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SWOS: A Sensible interview
For a whole generation there has only ever been one football game; never mind your Fifas and your Pro Evos – these people grew up with players comprising only a handful of pixels, had one button to control everything from slide tackles to a diving header and shouted at a referee who has earned a second career as a T-Shirt personality.
Rejoice, you retro fans, because Sensible World of Soccer has made it into the next generation with Xbox Live Arcade – and this time it’s exactly like the original.
Sensible Software was perhaps the most influential game maker in Europe when the Amiga was at its peak; the likes of Mega-lo-Mania and Cannon Fodder live on in the memories – but it was their football sim Sensible Soccer that caught the hearts and minds of a huge slice of gamers.
Jon Hare was the co-founder of Sensible Software and, of course, part of the team that created Sensible World of Soccer, which is now all set to earn a new lease of life on a console a thousand times more sophisticated than its first home, and he believes that the original playability has lost nothing in translation.
“It was deliberately done to be authentic to the original version and I think [the publishers] Codemasters have done that very well,” he told Tech & Gadgets.
“They went and asked the original team what version they should use, they updated the graphics but left the old ones in and they used the music that we had composed.
“Everyone who worked on the game had worked on the original at some point."
The essence of Sensi Soccer’s success was always in its playability – it was and remains a game that was easy to pick up but difficult to master, and it is this core gameplay that Hare believes makes the XBLA version the best remake to date.
“We wrote the game engine back in 1991 and the first time we played on it properly it just worked. Chris Chapman – who wrote it – admitted that he didn’t know quite why it worked so well or why it was so immediately balanced so we left it alone.
“For all the sequels we did we didn’t touch that core of code, it was just something that you didn’t touch, and the emulation on this XBLA version, I think, keeps that core, which is why it works.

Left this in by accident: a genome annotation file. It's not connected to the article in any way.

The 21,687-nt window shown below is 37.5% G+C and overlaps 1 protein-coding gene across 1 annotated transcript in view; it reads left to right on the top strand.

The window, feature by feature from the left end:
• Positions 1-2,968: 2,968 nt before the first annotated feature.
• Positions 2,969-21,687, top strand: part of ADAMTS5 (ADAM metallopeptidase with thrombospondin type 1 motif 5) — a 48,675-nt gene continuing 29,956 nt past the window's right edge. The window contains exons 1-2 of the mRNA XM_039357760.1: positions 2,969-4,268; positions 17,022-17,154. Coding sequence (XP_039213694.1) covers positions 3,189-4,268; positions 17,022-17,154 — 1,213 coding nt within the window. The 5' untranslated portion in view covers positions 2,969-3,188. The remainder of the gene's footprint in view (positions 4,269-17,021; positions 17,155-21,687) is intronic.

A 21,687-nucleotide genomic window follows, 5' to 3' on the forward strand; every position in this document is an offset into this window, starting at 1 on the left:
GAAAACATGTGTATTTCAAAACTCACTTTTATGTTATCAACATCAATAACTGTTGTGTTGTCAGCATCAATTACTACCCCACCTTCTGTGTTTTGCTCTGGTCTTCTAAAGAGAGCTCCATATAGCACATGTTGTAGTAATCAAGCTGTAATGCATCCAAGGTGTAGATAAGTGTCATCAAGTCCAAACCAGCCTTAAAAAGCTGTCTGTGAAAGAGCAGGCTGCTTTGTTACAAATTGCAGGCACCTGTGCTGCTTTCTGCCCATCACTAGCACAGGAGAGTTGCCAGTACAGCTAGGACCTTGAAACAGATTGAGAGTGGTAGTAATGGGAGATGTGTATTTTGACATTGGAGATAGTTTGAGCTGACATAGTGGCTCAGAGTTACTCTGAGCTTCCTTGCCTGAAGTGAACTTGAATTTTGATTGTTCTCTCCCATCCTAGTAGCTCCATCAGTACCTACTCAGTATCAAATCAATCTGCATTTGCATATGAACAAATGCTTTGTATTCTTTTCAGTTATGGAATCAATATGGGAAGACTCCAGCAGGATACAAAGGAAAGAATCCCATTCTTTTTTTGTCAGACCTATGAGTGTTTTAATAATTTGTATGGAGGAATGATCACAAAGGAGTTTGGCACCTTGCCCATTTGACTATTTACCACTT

“Has it got a place in the modern world? I don’t know, it’s a bit like asking if classic literature has a place in the modern world or 50s rock & roll.
“I think the modern tendency of games being sold as products rather than as something for fun has given us a different focus on gaming, but if you go forward 30 years then you will only look back and see the great games from all different eras.
“I think what we did at Sensible will be remembered as some of the better stuff of that era."
In the same way that Sports Interactive’s football management sims, first Championship Manager and then Football Manager have won legions of fans through their accuracy, it was clear from the outset that Sensible Soccer had been written by genuine football fans.
From the comical posturing of the referee to the substitutes benches and the often wry football references in the teams you could select, fans appreciated the little touches in the original, and Hare believes that it was this enthusiasm for the game that added to its appeal.
“The attention to detail shows that we loved football, played football and understood football,” adds Hare. “I think it plays into the whole mentality of real life football as well.
“You have to make split second decisions to weigh up the best thing that you can do, pass into space or shoot.
“Even with something like Pro Evolution Soccer, which has been the best of the lot in the past few years, it sometimes feels like an exercise in button-press timing.”
Hare’s enthusiasm for the impact that Sensible Software did on the Amiga is tempered by the current problems faced by smaller developers in the gaming industry.
“I think that games are bought by software retail buyers who say that they are buying what the public want, but in actual fact the public wants what the public gets – to quote Paul Weller.
“Buying something with an established audience is safe so you can understand why it happens, but I think we have become very Americanised as an industry.”
More of this interview will be published in the new year